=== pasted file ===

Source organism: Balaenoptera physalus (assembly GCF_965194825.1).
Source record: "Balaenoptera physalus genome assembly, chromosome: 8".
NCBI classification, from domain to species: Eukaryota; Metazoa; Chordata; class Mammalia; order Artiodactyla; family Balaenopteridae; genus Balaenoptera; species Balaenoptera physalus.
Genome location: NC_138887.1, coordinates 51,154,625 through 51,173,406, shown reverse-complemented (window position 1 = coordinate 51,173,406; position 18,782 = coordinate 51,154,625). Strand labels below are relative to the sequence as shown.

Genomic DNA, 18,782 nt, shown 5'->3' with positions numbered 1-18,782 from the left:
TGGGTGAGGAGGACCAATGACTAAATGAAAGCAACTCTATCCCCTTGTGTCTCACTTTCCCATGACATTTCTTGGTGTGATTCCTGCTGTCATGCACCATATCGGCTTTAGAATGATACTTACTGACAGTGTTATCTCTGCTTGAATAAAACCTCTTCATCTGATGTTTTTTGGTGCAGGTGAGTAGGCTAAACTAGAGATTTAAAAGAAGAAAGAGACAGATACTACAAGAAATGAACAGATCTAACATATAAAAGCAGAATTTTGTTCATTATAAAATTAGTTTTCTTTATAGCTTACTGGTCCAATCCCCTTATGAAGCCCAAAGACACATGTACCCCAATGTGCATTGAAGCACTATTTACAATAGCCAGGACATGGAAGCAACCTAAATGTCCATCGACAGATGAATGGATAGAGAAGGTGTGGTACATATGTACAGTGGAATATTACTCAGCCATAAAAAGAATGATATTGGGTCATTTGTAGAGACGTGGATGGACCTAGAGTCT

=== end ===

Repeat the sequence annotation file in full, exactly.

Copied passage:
Source organism: Balaenoptera physalus (assembly GCF_965194825.1).
Source record: "Balaenoptera physalus genome assembly, chromosome: 8".
NCBI classification, from domain to species: Eukaryota; Metazoa; Chordata; class Mammalia; order Artiodactyla; family Balaenopteridae; genus Balaenoptera; species Balaenoptera physalus.
Genome location: NC_138887.1, coordinates 51,154,625 through 51,173,406, shown reverse-complemented (window position 1 = coordinate 51,173,406; position 18,782 = coordinate 51,154,625). Strand labels below are relative to the sequence as shown.

Genomic DNA, 18,782 nt, shown 5'->3' with positions numbered 1-18,782 from the left:
TGGGTGAGGAGGACCAATGACTAAATGAAAGCAACTCTATCCCCTTGTGTCTCACTTTCCCATGACATTTCTTGGTGTGATTCCTGCTGTCATGCACCATATCGGCTTTAGAATGATACTTACTGACAGTGTTATCTCTGCTTGAATAAAACCTCTTCATCTGATGTTTTTTGGTGCAGGTGAGTAGGCTAAACTAGAGATTTAAAAGAAGAAAGAGACAGATACTACAAGAAATGAACAGATCTAACATATAAAAGCAGAATTTTGTTCATTATAAAATTAGTTTTCTTTATAGCTTACTGGTCCAATCCCCTTATGAAGCCCAAAGACACATGTACCCCAATGTGCATTGAAGCACTATTTACAATAGCCAGGACATGGAAGCAACCTAAATGTCCATCGACAGATGAATGGATAGAGAAGGTGTGGTACATATGTACAGTGGAATATTACTCAGCCATAAAAAGAATGATATTGGGTCATTTGTAGAGACGTGGATGGACCTAGAGTCT